Calcium channel blocker: A drug that blocks the entry of calcium into the muscle cells of the heart and the arteries. It is the entry of calcium into these cells that causes the heart to contract and arteries to narrow. By blocking the entry of calcium, calcium channel blocker (CCBs) decrease the contraction of the heart and dilate (widen) the arteries. By dilating the arteries, CCBs reduce the pressure in the arteries. This makes it easier for the heart to pump blood, and, as a result, the heart needs less oxygen. By reducing the heart’s need for oxygen, CCBs prevent or relieve angina. CCBs also are used for treating high blood pressure because of their blood pressure-lowering effects. CCBs also slow the rate at which the heart beats and are therefore used for treating certain abnormal heart rhythms such as atrial fibrillation.
The most common side effects of CCBs are constipation, nausea, headache, rash, edema (swelling of the legs with fluid), low blood pressure, drowsiness, and dizziness. When diltiazem or verapamil are given to individuals with heart failure, symptoms of heart failure may worsen because these drugs reduce the ability of the heart to pump blood.
Most of the interactions of CCBs occur with verapamil or diltiazem. The interaction occurs because verapamil and diltiazem decrease the elimination of a number of drugs by the liver. Through this mechanism, verapamil and diltiazem may reduce the elimination and increase the blood levels of carbamazepine (Tegretol), simvastatin (Zocor), atorvastatin (Lipitor), and lovastatin (Mevacor). This can lead to toxicity from these drugs.
The CCBS that have been approved for use in the US include nisoldipine (Sular), nifedipine (Adalat, Procardia), nicardipine (Cardene), bepridil (Vascor), isradipine (Dynacirc), nimodipine (Nimotop), felodipine (Plendil), amlodipine (Norvasc), diltiazem (Cardizem), and verapamil (Calan, Isoptin).
- Calcium deficiency
Calcium deficiency: A low blood level of calcium (hypocalcemia), which can make the nervous system highly irritable, causing spasms of the hands and feet (tetany), muscle cramps, abdominal cramps, overly active reflexes, and so on. Chronic calcium deficiency contributes to poor mineralization of bones, soft bones (osteomalacia) and osteoporosis, and, in children, rickets and impaired […]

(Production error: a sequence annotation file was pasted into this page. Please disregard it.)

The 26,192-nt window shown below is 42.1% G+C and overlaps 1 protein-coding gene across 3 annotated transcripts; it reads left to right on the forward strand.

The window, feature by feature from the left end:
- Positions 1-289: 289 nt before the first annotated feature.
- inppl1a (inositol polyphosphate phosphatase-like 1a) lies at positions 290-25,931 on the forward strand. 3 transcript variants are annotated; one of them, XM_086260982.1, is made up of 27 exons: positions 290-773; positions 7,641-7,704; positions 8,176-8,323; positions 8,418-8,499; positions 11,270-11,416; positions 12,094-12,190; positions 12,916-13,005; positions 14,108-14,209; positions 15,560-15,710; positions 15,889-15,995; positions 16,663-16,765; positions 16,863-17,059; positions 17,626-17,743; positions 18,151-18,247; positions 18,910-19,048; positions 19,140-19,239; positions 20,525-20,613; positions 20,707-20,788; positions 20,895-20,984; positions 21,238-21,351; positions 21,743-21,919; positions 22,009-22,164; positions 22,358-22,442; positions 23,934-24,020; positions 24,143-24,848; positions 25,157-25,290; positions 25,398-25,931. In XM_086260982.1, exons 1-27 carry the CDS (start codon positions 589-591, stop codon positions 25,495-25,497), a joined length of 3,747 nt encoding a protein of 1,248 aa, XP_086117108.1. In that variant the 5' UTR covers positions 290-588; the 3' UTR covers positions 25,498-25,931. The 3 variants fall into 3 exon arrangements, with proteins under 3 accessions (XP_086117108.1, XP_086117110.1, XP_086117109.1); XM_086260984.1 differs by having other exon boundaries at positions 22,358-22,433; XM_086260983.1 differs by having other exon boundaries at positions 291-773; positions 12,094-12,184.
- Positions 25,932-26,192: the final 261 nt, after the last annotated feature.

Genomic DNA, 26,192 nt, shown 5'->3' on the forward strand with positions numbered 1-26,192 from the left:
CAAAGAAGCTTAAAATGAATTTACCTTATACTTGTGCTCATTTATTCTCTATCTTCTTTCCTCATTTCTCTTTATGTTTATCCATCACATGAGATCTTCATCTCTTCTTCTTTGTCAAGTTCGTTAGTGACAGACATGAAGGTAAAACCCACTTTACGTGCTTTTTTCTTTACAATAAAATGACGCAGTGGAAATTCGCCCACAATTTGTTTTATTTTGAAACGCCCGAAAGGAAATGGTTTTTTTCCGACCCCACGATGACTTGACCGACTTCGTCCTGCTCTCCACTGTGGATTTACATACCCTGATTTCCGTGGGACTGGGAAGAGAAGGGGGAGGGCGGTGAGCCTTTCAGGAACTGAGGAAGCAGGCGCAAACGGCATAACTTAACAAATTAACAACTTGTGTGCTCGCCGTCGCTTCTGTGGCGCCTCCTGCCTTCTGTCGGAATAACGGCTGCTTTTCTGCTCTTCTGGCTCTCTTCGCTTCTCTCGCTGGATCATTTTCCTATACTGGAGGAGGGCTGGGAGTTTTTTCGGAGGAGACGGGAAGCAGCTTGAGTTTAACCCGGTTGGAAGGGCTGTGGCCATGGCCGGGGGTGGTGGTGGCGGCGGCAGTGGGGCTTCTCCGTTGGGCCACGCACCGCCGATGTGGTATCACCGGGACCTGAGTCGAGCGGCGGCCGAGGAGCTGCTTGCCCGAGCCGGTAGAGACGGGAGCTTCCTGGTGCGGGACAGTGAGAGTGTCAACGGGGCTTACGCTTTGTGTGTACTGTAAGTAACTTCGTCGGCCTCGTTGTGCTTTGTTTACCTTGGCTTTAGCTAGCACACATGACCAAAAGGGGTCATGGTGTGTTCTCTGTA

- Calcium excess
Calcium excess: An elevated blood calcium level (hypercalcemia), which can cause muscle weakness and constipation, affect the conduction of electrical impulses in the heart (heart block), lead to calcium stones in the urinary tract, impair kidney function through nephrocalcinosis, and interfere with the absorption of iron, predisposing the person to iron deficiency.
Calculi: The plural of calculus. Medically, a calculus is a stone, for example, a kidney stone.
- Calculi, renal
Calculi, renal: Kidney stones, by another name. A common cause of blood in the urine and pain in the abdomen, flank, or groin. Occurs in 1 in 20 people at some time in their life. Development of the stones is related to decreased urine volume or increased excretion of stone-forming components such as calcium, oxalate, […]
Calculus: A stone, as in the urinary tract, or calcium salt deposits on the teeth. In Latin, the word calculus means ‘a pebble.’ Pebbles were once used for counting, from which came the mathematical field of calculus.